The Fourth of July is all about fire.

Between the bombs bursting in air and the sheer amount of lighter fluid squirted on charcoal, it's a good bet the air will smell a bit smokier than usual.

If you're like most Americans, you'll cook a little something over open fire this Fourth. It's practically your duty.

To help you manage all of that flame and still come out victorious, dinner only reasonably charred, a few authorities on grilling have offered some smoking briquettes of wisdom.

Hands Off!

When most people hit the grill this Fourth, it's a good bet they'll have burgers on the mind. Along with the ground-beef fanaticism also come the usual cross-contamination warnings: Clean anything that's touched raw meat! Wash your hands!

James Beard Award nominee Jamie Purviance, author of Weber's New Real Grilling, says to keep those hands to yourself, too. “Don't touch the food too much,” he says. “It's such a common mistake; people are inclined to fiddle with it constantly.”

Purviance says obsessively moving food around the grill — poking it, prodding it and otherwise harassing it — are all fast-track ways to messing up meat.

“One of the big reasons we like the flavor of grilled food is because it has this nice, seared and caramelized quality about it," he adds. "And that only happens when you leave food alone for long enough.”

Not only do you run the risk of incomplete caramelization, you might tear up your meat. “It always sticks when you put it down initially, particularly fish and chicken," he continues. "Every time you lift the meat too early, you're generally leaving behind something that would have tasted great — and would have released very cleanly — if you had just left it alone long enough.”

Pork and Chorizo Burger

James Beard Award winner Jamie Purviance's pork and chorizo burger.

Once you've mastered the art of stillness with fish and steaks, take it one step further with burgers: Never, ever press the patty. “It's pretty common out there," Purviance says. "That pushes fat right from out of the burger into the fire, and that causes flare ups.”

It also ruins the burger's overall juiciness. But Purviance thinks he understands why humans do it. Along with our tendency to fiddle comes the urge to squish a burger when it begins to puff up on the grill.

“People don't want a domed burger, so they just press it down and flatten it,” says Purviance. To avoid the problem, squash before you cook. “Make a well with your thumb in the patty and, when the burger wants to puff up, instead the center part of the burger rises up to meet the rest. Then you have a nice, flat burger,” he adds.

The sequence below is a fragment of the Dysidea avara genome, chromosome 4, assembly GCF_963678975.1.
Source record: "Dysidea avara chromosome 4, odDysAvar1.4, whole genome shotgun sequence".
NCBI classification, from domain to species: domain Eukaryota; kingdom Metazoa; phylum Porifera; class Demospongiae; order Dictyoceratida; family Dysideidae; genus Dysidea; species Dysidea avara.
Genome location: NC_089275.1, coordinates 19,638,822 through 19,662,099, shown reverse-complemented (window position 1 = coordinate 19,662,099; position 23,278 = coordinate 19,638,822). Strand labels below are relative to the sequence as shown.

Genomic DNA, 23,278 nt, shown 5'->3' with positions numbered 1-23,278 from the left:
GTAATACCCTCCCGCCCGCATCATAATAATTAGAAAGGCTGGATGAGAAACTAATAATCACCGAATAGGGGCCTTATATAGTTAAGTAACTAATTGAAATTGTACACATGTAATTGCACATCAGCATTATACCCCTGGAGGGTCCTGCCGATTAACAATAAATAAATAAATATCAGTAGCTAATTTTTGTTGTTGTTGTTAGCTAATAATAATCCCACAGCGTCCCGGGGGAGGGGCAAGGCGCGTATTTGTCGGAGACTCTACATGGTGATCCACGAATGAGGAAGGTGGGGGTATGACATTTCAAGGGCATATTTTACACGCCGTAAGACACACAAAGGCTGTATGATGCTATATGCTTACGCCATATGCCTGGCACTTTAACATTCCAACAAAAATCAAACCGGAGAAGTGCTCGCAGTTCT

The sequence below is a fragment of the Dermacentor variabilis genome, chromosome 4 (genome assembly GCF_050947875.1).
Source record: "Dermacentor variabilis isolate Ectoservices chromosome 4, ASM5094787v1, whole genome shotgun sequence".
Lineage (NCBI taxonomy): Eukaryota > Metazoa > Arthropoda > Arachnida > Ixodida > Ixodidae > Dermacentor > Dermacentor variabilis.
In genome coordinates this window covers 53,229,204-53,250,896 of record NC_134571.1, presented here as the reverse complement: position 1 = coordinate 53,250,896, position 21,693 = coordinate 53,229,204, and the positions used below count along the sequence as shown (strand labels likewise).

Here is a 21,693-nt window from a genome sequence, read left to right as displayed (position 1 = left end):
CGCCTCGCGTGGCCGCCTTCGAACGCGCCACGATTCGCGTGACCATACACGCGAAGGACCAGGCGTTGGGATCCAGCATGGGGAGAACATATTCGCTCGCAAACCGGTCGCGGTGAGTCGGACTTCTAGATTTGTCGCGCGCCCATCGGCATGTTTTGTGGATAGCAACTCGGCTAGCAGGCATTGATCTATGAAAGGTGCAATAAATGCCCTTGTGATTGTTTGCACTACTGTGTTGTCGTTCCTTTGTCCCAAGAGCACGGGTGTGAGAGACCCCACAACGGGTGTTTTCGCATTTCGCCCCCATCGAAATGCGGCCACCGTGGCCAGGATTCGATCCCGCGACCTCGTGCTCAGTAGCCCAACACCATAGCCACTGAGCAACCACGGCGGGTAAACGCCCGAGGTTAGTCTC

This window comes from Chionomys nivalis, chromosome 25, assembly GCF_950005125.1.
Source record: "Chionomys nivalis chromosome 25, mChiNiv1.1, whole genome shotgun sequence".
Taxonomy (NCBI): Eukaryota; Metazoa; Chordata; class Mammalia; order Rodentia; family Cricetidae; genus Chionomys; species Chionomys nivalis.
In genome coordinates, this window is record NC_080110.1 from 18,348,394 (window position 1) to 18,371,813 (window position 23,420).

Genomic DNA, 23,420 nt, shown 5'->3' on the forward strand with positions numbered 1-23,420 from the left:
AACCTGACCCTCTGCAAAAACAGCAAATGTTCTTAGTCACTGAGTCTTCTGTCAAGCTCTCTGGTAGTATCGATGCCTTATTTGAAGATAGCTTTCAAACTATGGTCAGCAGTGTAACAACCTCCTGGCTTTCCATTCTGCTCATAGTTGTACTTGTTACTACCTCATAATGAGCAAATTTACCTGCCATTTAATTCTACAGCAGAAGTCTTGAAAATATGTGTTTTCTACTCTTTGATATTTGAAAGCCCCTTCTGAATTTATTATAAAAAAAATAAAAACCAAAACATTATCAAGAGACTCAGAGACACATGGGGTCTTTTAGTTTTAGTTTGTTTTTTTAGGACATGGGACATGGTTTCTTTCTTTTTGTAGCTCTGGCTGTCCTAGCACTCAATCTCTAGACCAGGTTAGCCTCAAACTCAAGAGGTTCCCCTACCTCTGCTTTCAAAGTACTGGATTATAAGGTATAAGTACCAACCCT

Global Griller

Steven Raichlen hosts the American Public Television show Primal Grilling and has written books on global grilling since 1998. He's been featured in The New York Times, Bon Appetit and Saveur as an authority on flame.

His latest blog focuses on what grills to buy and features an active barbecue board with posts from grill enthusiasts around the world. (Here are some of Raichlen's tips on how to take grilling to the next level this summer.)

Steve Raichlen

Steven Raichlen is the creator of Barbecue University for PBS.

The man knows his meat. But that's not to say that meat is all that's on his mind. There are plenty other things out there waiting to be cooked over open flame.

Raichlen suggests grilling anything from nori brushed with sesame oil, to peaches skewered with cinnamon sticks. In Azerbaijan in the Caucasus mountains, Raichlen even found a man who grilled coconut-crusted ice cream balls, shish kebab-style.

“In my own personal repertory, I'll often smoke-roast desserts like a blueberry crisp, indirect-grilled with a handful of wood chips over the coals so you get that smoked flavor,” he says.

When outdoor cooking is on his mind, Raichlen says wood is his preferred fuel. “But that does require some special equipment and knowledge,” he adds.

Assuming most people don't have the time, patience or practice to wait for fire to grind wood into smoldering embers, natural lump charcoal purchased from the store is the next best thing.

“That being said, I do own gas grills,” Raichlen says. “I take a rather ecumenical approach — my goal is really to get people outside and grilling, no matter what their fuel.”

But before you step outside and get to grilling (at least the type of high-heat, direct grilling most people will do this summer), remember the grillmaster's mantra, Raichlen says.

“Keep it hot, keep it clean and keep it lubricated,” he says. “Always start with a hot grill grate, clean it with a stiff, wire brush, and lubricate it with a tightly folded paper towel, dipped in (vegetable) oil, and then draw it across the bars of the grate.”

The benefit? “Food won't stick and you'll get really great grill marks,” he says.

Check out Raichlen’s recipe for Hill Country Brisket with Coca-Cola Barbecue Sauce.

Easy Smoking

If gas is your preferred fuel — it’s rather quick to fire up, after all — Raichlen says a wood-fired flavor can easily be achieved with a pre-made smoker box nestled in the grill's "flavorizers."